The integrated circuit 50 also includes one or more Automatic Gain Control (AGC) amplifiers 60 controlled by a control signal 62. An AGC amplifier might be provided at a position 60 a upstream of the mixer, and/or at a position 60 b downstream of the mixer. The control signal 62 may be generated internally (e.g. in accordance with the signal level at an output 64 of the integrated circuit), and/or the integrated circuit 50 may have a control input 66 for inputting an external signal.
The output signal 58 from the mixer 52 is fed through a low pass filter 70 for filtering the unwanted high frequency content of the signal, in order to remove the unwanted channels adjacent to the desired channel. This avoids problems such as aliasing in downstream analog-to-digital converters which are typically used in downstream processing circuitry (not shown). Referring to
In contrast to the conventional equiripple (boosted) data-read filter 20 shown in
The low pass filter 70 comprises in order a first pole 72, a second pole 74, a third pole 76, a summing stage 78, and a fourth pole 80. The first pole 72, third pole 76 and the fourth pole 80 are biquadratic second order poles characteristic of an equiripple filter. The second pole 74 is a first order pole, providing a high frequency output signal 82 corresponding to the frequency content rejected by the first order roll-off in the in-line low pass path. The high frequency output signal 82 is fed forward as a high frequency boost path signal to the summing stage 78. The pole positions of the first, third and fourth poles have are different from, and independent of, each other, the first pole 72 having the lowest pole position (e.g., the lowest cut off frequency), the third pole 76 having the middle pole position, and the fourth pole 80 having the highest pole position (e.g., the highest cut off frequency of the three biquadratics).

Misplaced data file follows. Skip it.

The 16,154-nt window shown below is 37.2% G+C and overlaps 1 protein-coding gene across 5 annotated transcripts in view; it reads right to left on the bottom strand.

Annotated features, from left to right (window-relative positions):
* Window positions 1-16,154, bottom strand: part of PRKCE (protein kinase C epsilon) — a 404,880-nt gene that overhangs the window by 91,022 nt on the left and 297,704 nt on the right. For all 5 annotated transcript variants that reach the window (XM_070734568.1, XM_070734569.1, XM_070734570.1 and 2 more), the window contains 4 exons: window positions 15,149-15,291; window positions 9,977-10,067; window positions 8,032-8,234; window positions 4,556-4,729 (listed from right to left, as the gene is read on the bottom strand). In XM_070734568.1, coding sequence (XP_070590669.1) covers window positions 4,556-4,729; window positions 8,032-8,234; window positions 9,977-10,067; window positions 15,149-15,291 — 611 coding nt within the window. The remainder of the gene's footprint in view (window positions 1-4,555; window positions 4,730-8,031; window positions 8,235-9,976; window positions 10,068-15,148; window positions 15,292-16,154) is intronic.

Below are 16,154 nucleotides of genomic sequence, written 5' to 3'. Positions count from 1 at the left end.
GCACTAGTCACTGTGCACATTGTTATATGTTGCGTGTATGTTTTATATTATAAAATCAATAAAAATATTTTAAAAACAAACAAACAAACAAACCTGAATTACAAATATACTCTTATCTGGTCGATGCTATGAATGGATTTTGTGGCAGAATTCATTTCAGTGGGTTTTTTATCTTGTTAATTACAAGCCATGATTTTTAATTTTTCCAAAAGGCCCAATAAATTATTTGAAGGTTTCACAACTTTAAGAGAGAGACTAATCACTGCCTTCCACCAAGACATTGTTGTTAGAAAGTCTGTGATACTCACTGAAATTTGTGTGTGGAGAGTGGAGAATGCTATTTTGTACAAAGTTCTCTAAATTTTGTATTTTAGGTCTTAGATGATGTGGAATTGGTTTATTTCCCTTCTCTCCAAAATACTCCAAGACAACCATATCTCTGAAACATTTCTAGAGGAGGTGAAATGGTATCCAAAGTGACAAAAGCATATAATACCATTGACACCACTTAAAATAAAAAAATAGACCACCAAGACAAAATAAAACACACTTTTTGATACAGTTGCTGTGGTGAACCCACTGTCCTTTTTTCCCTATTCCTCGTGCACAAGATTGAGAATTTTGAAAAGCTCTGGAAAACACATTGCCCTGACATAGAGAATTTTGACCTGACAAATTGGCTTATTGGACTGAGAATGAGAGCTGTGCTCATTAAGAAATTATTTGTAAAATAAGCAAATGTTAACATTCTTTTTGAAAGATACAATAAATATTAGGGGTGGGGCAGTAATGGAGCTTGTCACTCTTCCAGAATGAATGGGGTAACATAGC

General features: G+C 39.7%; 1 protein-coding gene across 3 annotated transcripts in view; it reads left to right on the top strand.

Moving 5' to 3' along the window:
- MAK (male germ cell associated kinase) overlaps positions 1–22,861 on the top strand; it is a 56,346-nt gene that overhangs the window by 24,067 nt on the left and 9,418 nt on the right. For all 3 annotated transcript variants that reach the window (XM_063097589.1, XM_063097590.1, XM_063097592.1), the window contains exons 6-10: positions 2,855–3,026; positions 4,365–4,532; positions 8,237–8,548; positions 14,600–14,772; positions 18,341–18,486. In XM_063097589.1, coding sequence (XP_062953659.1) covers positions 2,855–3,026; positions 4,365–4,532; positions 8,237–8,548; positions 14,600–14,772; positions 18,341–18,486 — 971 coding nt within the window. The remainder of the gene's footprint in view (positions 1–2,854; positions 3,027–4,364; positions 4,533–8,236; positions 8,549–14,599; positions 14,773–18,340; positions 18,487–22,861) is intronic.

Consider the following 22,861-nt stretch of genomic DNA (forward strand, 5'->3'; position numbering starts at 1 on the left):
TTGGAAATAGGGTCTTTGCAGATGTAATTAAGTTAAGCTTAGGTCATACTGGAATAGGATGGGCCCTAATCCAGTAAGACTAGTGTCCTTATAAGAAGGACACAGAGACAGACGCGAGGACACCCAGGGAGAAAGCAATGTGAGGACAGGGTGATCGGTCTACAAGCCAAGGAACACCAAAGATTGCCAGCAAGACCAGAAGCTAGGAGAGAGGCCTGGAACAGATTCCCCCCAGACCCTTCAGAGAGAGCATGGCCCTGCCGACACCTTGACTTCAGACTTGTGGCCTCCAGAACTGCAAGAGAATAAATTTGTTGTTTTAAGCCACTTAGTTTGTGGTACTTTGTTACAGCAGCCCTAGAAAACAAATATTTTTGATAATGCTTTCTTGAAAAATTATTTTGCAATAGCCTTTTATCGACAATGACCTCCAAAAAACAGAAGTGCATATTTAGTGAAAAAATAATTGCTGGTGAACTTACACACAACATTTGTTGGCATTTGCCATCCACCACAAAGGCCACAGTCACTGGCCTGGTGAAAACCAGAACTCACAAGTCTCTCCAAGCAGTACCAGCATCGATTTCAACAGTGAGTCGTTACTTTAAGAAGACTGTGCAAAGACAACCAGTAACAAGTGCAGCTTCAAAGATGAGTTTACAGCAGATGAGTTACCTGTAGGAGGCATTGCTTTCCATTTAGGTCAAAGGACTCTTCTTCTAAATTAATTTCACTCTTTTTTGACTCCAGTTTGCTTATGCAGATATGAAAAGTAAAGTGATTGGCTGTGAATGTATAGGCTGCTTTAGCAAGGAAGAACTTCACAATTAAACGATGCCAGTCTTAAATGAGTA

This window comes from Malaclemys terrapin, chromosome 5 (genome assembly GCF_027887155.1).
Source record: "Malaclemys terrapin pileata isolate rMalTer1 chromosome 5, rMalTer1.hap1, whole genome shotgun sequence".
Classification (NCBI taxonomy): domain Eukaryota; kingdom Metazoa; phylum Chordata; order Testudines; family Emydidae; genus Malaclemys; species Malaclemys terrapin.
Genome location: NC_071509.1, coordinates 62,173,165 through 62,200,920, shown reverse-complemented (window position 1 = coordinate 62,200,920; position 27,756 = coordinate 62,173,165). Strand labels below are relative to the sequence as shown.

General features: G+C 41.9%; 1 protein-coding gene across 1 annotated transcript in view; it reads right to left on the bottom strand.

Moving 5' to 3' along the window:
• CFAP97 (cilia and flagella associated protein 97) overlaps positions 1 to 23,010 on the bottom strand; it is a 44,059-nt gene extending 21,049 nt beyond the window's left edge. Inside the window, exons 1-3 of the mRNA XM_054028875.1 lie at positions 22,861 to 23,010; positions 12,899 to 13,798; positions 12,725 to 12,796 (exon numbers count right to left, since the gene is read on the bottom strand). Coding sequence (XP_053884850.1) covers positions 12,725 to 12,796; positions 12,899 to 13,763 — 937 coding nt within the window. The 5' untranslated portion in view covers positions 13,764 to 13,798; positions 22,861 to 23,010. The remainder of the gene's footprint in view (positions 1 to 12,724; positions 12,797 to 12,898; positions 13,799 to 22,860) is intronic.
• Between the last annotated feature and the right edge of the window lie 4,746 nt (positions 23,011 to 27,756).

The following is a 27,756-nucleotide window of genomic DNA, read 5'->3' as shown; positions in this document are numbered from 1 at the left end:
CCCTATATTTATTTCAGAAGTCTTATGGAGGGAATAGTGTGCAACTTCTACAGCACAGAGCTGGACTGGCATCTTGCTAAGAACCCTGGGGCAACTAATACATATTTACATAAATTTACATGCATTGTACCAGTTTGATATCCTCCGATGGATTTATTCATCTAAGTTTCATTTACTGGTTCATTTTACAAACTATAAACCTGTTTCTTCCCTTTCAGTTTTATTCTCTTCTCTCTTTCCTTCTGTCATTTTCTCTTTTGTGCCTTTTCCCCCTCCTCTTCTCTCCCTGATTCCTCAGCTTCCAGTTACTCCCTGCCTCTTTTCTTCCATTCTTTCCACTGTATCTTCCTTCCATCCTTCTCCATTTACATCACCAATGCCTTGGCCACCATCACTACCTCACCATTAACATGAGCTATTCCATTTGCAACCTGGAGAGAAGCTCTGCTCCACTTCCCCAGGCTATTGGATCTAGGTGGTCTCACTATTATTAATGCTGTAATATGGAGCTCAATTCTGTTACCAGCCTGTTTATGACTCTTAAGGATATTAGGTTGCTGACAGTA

An important feature of this embodiment is that the first order (second) pole 74 which generates the high frequency boost signal 82 is downstream of at least one of the biquadratic poles. The high frequency content of the signal 58 is therefore filtered by the first biquadratic pole 72 before the high frequency boost signal 82 is generated. Even though the signal 58 contains a significant amount of high frequency content, a sufficient amount of the high frequency content is removed by the first biquadratic pole 72 to ensure that the summing stage 78 is not overloaded with the high frequency boost (or bypass) signal 82. The filter 70 is therefore able to accommodate relatively large amplitude signals, with less risk of distortion. In the preferred embodiment, the filter 70 is able to handle a signal amplitude of 1 volt peak-to-peak differential without high-pass overloading, whereas the equivalent circuit of